"Great Resignation" by Women Will Continue, Deloitte Study Shows

Author: Robert S. Teachout, Brightmine Legal Editor

May 13, 2022

A large majority of working women plan to leave their employers in the next two years, particularly those in nonmanagement and middle management roles, according to the Women @ Work 2022: A Global Outlook report recently released by Deloitte. The survey of 5,000 women across 10 countries explores the impact on women of the COVID-19 pandemic and the state of gender equity in the workplace, including in career progression, work-life balance and mental wellness.

One out of 10 women are actively looking for a new role, the report found, with 59% of nonmanagers and 64% of middle managers saying that they plan to move on within two years. Only 10% of women said that they are planning to remain with their current employer for more than five years. This comes on top of the recent finding that over 1 million women have left the workforce.

Top reasons women cited for wanting to leave their current employer included:

  • Burnout (38%),
  • Insufficient pay (27%), and
  • Lack of advancement opportunities (13%).

Fifty-seven percent of women said that their motivation at work was poor or very poor, and nearly as many (56%) reported poor or very poor job satisfaction, with 45% having difficulty "switching off" work. Women in ethnic-minority groups are more likely to feel burned out (49%) than those who are not in a minority group (46%).

Looking deeper into mental health issues, the study revealed that 53% of women said they felt more stressed than they were a year ago, and a third reported taking time off due to mental health challenges. The study showed that minority women also are less likely than non-minority women to feel comfortable talking about their mental health in the workplace (33% vs. 44%) or disclose it as a reason for their absence (27% vs. 41%).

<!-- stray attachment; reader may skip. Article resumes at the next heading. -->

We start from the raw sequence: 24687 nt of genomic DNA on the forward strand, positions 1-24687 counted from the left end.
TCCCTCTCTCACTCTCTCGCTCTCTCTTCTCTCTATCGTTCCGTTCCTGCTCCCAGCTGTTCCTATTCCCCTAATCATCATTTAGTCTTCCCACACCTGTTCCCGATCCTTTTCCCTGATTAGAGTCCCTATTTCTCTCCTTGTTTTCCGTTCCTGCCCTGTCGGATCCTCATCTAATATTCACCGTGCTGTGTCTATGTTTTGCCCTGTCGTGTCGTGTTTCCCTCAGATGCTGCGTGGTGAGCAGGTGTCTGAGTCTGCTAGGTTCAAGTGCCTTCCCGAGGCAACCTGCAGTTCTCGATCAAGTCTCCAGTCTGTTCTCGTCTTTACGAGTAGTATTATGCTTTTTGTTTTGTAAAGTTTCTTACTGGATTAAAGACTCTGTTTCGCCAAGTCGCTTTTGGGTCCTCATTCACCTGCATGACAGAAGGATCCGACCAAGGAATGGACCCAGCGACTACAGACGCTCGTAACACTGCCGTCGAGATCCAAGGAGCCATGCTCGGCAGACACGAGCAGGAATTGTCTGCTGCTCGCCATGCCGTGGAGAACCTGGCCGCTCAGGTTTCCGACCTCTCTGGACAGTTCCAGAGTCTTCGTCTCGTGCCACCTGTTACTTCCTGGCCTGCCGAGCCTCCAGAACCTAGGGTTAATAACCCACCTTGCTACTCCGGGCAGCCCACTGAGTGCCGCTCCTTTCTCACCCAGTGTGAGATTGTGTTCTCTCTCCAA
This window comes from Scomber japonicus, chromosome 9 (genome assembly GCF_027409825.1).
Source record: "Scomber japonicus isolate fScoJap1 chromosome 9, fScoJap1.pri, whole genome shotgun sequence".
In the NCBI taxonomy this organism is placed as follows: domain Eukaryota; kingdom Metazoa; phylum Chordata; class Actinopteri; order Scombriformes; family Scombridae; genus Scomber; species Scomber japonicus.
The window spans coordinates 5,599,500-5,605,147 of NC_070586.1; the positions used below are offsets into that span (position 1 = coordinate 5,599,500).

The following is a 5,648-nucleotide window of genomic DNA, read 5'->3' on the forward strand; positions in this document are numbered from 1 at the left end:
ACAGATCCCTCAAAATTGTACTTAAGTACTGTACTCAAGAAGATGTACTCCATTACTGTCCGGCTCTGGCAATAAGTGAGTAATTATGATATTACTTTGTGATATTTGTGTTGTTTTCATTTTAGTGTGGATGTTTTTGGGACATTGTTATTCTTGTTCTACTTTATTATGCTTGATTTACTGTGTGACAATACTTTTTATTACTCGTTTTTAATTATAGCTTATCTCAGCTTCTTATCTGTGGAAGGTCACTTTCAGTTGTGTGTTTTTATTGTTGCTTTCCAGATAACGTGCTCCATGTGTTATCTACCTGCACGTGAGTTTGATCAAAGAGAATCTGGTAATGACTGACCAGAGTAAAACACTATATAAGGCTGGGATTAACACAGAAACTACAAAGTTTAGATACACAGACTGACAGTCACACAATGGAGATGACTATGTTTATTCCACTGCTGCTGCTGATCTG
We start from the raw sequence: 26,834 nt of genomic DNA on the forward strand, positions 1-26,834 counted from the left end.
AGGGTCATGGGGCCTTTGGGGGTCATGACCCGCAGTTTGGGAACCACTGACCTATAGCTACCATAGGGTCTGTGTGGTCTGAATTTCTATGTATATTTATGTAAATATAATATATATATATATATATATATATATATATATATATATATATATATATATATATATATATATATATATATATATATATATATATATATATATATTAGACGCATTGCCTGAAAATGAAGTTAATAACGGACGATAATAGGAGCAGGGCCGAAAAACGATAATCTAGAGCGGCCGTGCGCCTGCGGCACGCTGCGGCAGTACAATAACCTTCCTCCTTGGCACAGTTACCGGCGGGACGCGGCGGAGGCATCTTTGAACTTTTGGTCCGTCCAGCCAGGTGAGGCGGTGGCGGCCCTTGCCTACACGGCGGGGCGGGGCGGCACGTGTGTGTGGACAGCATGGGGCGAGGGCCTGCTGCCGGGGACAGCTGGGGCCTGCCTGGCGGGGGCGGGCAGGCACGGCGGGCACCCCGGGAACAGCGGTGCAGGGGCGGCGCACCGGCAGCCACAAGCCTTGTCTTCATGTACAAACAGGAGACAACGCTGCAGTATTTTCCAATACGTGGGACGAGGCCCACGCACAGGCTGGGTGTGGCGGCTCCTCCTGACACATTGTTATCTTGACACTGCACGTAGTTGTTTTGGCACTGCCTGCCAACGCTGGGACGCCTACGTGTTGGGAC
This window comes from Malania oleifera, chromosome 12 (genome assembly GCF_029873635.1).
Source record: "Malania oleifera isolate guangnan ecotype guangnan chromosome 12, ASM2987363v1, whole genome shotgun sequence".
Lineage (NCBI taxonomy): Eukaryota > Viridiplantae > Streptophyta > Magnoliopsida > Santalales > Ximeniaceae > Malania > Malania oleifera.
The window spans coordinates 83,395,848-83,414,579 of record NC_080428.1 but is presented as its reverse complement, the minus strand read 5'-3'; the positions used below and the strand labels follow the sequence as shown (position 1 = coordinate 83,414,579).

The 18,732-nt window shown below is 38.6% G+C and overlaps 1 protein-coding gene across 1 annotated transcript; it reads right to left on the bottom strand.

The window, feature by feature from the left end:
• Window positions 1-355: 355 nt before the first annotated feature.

Women also reported feeling challenged when it comes to career opportunities and working conditions. Nearly half of women (51% of nonmanagers and 47% of middle managers) said their careers are not progressing as quickly as they would like. While 33% of women reported that their employees offer workplace flexibility programs, 94% believe that requesting a flexible work arrangement will negatively affect their likelihood of promotion, and 90% believe their workloads will not be adjusted accordingly if they request flexible-working arrangements.

When women work in a hybrid arrangement, 58% reported that they are excluded from meetings, discussions and informal interactions, and 45% said they do not have enough exposure to leaders. Most women who responded to the survey (59%) have also experienced harassment and/or microaggressions over the past year at work, compared to 52% in Deloitte's 2021 report.

The report recommends five areas in which employers need to take action to correct gender inequities: